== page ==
January 2005 News

Bilateralism And The Kashmir Dispute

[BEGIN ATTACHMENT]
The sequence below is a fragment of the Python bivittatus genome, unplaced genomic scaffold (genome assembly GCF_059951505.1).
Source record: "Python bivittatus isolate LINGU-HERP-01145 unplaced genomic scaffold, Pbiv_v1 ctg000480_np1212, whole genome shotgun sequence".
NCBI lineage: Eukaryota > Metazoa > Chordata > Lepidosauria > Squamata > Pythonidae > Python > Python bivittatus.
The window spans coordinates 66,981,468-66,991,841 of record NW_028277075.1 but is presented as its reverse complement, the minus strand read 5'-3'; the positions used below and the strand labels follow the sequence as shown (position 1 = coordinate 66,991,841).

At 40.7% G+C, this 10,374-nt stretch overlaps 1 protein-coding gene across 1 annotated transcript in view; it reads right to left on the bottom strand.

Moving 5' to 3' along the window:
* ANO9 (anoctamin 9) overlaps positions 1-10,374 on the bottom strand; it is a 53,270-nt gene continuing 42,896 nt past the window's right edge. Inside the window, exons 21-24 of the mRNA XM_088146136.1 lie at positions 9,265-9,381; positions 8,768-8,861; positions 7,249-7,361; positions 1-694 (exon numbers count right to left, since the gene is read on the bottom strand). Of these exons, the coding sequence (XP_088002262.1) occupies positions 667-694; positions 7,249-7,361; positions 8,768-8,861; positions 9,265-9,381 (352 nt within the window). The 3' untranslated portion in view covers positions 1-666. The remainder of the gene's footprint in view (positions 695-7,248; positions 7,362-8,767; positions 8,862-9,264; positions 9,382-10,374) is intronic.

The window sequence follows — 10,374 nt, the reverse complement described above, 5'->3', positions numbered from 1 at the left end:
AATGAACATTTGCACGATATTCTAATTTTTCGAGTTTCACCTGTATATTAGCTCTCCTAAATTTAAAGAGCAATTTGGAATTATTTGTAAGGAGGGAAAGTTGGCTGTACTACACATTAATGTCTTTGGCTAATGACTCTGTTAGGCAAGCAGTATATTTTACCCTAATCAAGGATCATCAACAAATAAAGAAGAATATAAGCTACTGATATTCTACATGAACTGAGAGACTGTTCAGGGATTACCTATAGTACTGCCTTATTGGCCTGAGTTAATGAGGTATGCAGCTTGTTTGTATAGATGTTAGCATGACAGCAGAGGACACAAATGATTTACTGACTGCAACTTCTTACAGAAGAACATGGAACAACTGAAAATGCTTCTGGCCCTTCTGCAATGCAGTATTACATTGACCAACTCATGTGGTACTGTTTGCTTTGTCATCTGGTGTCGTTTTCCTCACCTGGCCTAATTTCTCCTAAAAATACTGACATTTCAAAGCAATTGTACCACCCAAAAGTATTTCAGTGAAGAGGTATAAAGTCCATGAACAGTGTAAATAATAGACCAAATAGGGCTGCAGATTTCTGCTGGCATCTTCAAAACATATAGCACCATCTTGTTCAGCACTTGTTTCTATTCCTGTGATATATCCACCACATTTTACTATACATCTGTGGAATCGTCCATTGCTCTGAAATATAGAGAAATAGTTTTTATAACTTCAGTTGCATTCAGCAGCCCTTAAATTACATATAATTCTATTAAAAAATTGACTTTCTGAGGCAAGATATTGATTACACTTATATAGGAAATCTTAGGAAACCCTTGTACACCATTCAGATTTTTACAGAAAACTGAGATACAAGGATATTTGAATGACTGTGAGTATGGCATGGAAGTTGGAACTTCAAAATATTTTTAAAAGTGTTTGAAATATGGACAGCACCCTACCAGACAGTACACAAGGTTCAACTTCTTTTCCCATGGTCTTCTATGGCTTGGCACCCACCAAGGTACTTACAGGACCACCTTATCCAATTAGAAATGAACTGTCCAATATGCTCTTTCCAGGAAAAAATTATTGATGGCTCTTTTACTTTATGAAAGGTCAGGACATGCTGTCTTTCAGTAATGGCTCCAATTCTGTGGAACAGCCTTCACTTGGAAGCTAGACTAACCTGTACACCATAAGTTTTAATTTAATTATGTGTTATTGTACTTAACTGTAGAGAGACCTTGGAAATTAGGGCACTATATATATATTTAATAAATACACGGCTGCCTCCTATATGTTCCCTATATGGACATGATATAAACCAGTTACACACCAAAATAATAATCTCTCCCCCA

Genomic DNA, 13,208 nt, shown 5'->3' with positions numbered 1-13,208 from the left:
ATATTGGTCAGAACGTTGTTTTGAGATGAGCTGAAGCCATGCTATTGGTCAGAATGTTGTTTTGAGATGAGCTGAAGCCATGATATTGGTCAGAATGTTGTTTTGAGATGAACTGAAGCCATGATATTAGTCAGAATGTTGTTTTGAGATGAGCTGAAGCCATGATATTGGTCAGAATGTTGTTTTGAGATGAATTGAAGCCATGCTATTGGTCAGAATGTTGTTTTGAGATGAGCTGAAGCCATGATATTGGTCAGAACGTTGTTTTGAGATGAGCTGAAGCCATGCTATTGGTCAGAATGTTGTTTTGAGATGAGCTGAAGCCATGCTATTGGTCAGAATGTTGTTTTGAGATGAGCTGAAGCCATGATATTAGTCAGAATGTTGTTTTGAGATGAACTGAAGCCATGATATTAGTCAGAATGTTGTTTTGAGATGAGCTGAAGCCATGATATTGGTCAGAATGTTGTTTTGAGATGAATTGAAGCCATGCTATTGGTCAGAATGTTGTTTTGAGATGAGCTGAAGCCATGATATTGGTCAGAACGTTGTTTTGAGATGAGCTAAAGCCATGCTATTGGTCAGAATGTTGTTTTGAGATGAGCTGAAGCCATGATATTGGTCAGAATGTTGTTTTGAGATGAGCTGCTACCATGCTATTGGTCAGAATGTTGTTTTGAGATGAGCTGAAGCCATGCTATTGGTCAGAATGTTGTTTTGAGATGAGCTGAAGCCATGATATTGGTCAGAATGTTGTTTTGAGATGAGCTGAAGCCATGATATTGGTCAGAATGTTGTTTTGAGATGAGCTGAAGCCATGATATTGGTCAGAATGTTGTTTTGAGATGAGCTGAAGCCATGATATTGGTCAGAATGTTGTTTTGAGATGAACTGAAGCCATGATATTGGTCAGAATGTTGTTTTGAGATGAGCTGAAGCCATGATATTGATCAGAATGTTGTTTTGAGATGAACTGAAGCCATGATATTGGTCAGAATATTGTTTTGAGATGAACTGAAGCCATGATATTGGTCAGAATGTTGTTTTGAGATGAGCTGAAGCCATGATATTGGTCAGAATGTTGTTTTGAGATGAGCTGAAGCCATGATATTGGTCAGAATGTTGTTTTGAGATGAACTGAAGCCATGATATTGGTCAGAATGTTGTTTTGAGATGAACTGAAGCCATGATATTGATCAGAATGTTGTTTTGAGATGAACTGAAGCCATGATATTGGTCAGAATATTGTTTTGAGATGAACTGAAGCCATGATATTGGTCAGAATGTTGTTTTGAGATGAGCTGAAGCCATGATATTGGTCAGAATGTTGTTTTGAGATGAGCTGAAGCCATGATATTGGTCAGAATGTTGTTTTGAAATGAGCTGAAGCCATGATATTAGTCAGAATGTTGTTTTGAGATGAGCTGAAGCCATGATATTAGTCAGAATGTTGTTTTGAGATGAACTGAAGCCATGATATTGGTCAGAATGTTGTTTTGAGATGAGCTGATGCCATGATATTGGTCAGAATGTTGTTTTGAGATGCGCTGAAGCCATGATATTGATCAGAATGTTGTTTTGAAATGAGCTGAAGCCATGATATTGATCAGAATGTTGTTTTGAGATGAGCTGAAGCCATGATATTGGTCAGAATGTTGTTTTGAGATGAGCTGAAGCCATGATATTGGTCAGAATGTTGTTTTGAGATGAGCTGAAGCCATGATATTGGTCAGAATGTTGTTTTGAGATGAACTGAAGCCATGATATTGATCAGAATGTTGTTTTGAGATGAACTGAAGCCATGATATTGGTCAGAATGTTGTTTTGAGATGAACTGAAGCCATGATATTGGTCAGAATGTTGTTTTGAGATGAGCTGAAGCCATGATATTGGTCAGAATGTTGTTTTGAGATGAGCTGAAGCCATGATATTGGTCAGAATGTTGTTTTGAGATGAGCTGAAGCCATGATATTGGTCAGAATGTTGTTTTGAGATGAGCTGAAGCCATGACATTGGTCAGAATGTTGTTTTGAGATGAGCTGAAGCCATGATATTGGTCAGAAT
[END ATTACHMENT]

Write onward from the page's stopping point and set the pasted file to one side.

2 January 2005
The Dawn
M.P. Bhandara